One seal growing, another on the mend

  • Kaulana suns himself at a Kona Coast beach on Thursday. Named by a cultural practitioner for the area, Kaulana means famous, celebrated, renowned, resting place, joyful, and quiet. (Laura Ruminski/West Hawaii Today)

  • Kaulana suns himself at a Kona Coast beach on Thursday. The seal is one of an estimated 1,400 Hawaiian monk seals in the main and northwester Hawaiian Islands. (Laura Ruminski/West Hawaii Today)

KAILUA-KONA — Keiki grow up so quickly.

A Hawaiian monk seal born March 20 at a Kona Coast beach is on his own after the endangered mammal’s mother RA20 followed nature’s course on May 5, heading out to sea on her own after 47 days nursing and preparing her offspring for the world.

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Now named Kaulana, the once little 25-pound monk seal has packed on weight, topping 150 pounds. He’s also traded in his silky black coat in favor of the more typical seal color of silver.

“He’s a big boy,” Dr. Claire Simeone, hospital director at The Marine Mammal Center’s Ke Kai Ola Hawaiian Monk Seal Hospital in Kailua-Kona, said Thursday. “He’s went from at birth being the weight of a small dog to the weight of an adult human in just 47 days time — it’s just an incredible process.”

And it’s a process that’ll continue for some time — until the male seal reaches about 600 pounds.

“He’s got a lot of growing for sure,” she said.

Just hours after RA20 left the Kona Coast beach, the center’s staff and volunteers, as well as a team from NOAA fisheries, restrained the pup for a quick health exam. He was also microchipped and his rear flippers were tagged, making him officially RL50.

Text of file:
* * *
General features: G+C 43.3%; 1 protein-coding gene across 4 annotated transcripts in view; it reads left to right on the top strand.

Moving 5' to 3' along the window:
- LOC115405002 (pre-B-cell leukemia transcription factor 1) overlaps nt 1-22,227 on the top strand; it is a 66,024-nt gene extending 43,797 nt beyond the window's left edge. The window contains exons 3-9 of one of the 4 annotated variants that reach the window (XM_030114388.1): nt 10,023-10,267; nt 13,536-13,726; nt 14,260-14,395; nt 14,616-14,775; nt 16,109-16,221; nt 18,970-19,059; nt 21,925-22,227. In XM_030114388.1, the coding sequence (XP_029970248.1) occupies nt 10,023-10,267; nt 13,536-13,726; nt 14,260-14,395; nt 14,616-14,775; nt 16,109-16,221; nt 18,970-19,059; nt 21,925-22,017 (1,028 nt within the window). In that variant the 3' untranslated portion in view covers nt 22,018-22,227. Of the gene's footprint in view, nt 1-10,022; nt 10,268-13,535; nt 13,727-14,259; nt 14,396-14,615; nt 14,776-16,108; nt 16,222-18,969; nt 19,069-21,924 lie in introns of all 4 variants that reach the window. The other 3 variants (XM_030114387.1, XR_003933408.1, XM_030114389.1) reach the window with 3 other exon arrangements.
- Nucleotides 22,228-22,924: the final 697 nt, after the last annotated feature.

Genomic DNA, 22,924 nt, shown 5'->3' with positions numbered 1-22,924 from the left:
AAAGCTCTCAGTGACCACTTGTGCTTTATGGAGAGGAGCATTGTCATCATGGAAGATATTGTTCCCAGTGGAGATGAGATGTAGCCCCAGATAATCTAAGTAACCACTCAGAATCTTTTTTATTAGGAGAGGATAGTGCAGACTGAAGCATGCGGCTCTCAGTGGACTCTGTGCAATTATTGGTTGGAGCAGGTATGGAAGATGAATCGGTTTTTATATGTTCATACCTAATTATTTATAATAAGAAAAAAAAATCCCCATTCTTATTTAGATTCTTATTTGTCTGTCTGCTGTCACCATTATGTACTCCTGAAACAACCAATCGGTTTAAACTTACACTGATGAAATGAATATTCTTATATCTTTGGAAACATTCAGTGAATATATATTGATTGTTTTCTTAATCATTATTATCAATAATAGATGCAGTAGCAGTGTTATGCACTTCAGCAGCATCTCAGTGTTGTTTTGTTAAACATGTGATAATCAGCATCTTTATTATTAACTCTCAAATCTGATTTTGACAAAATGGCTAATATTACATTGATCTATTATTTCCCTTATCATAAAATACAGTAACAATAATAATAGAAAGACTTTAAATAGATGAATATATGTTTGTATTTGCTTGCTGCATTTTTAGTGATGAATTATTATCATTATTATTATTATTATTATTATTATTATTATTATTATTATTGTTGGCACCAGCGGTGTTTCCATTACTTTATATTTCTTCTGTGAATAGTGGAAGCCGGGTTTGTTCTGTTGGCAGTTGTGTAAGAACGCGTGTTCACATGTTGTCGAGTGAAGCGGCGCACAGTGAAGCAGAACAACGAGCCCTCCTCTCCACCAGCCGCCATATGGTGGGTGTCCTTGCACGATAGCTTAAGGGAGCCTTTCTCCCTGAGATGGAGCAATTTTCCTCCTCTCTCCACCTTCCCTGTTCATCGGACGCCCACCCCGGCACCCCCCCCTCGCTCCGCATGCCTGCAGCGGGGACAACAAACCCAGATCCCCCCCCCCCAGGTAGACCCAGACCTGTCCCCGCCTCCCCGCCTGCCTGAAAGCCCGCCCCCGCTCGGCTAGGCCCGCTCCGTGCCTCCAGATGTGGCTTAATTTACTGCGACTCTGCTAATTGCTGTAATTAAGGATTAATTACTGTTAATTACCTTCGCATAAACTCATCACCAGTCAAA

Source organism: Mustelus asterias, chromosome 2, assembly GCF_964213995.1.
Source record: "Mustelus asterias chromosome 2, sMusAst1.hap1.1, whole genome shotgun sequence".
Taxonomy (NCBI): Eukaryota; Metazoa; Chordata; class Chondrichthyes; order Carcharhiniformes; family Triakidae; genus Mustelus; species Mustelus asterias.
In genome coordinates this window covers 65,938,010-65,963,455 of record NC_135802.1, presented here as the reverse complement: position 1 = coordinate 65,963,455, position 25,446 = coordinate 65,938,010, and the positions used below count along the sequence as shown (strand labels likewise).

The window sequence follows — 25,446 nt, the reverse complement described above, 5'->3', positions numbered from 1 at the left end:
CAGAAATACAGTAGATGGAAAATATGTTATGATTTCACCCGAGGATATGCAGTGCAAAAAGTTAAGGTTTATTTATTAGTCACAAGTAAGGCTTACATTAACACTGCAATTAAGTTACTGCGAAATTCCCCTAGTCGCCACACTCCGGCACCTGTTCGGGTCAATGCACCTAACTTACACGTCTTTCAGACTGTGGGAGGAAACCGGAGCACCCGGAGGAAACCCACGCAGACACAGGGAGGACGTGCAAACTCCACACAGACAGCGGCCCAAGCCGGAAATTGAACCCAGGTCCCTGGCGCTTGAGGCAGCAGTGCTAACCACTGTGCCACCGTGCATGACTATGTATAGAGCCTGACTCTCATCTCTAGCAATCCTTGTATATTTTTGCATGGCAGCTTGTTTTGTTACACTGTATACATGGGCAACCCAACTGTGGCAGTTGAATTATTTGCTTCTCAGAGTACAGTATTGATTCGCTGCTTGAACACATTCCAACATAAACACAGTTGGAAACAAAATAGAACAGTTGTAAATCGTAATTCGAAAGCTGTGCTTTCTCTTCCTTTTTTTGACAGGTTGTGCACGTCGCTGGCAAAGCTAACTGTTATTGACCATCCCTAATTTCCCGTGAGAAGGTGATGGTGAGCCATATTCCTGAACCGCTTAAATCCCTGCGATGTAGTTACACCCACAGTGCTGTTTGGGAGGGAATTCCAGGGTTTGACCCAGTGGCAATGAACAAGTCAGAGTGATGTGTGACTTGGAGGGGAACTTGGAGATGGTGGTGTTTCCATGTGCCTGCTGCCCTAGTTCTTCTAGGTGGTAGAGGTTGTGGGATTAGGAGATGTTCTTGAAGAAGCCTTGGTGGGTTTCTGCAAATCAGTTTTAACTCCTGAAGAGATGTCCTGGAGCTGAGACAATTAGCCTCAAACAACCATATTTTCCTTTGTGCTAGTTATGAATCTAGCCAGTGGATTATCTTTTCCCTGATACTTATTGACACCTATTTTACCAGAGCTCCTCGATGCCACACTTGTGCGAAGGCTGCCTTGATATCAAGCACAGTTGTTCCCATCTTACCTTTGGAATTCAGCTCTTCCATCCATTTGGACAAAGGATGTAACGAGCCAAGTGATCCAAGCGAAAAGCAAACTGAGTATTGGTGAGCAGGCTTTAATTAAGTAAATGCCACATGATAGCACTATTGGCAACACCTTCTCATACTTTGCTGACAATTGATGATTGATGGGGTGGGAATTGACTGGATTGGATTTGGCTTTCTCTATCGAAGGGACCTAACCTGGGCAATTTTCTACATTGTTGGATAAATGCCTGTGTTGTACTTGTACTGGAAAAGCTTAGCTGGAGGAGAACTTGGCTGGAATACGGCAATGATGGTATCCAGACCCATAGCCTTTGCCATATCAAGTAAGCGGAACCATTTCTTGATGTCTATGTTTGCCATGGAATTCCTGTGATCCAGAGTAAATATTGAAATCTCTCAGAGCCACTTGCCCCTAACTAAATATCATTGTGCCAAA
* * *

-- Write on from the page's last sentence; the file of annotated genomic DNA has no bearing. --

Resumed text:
“Everything looked great. He was very alert and vocal as we would expect so we’re really happy there,” Simeone said.

The seal got his Hawaiian name, Kaulana, just over a week before his weaning. Named by a cultural practitioner for the area, Kaulana means famous, celebrated, renowned, resting place, joyful, and quiet.

Ke Kai Ola volunteers are monitoring the seal at the undisclosed site and guiding community members who come upon Kaulana on the proper ways to experience the mammal. A good “rule of thumb” to know if you’re too close to a monk seal is to hold up your thumb perpendicular to the animal, and if you can see any of the seal you are too close.

Back at the monk seal hospital at the Natural Energy Laboratory of Hawaii Authority, Ke Kai Ola staff and volunteers continue to care for a patient that arrived from Kauai on March 12 suffering from weakness, infection, broad-scale inflammation and malnutrition.

RH38, a 3.5-year-old female, is in critical but stable condition after undergoing a CT scan last month at North Hawaii Community Hospital in Waimea. The full-body scan — the first of its kind for a wild Hawaiian monk seal — showed the seal was suffering muscle inflammation and infection in her back flippers, which spread to her bloodstream and caused a wide range of other problems, according to The Marine Mammal Center.

Based on the location and extent of the muscle damage, veterinarians suspect trauma as the initial cause of the injury, though the source is unknown. RH38 is currently receiving antibiotics, pain medications and laser therapy.

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“She’s continuing to make really important progress. Every day, she’s a little bit better,” Simeone said Thursday. “She’s still really critically ill, but I’m just so relieved that we have a diagnosis now and a treatment that appears to be working.”

Volunteers are also needed at the Kona hospital and visitor center in a variety of roles. Visit www.marinemammalcenter.org/kko-volunteer for more information.

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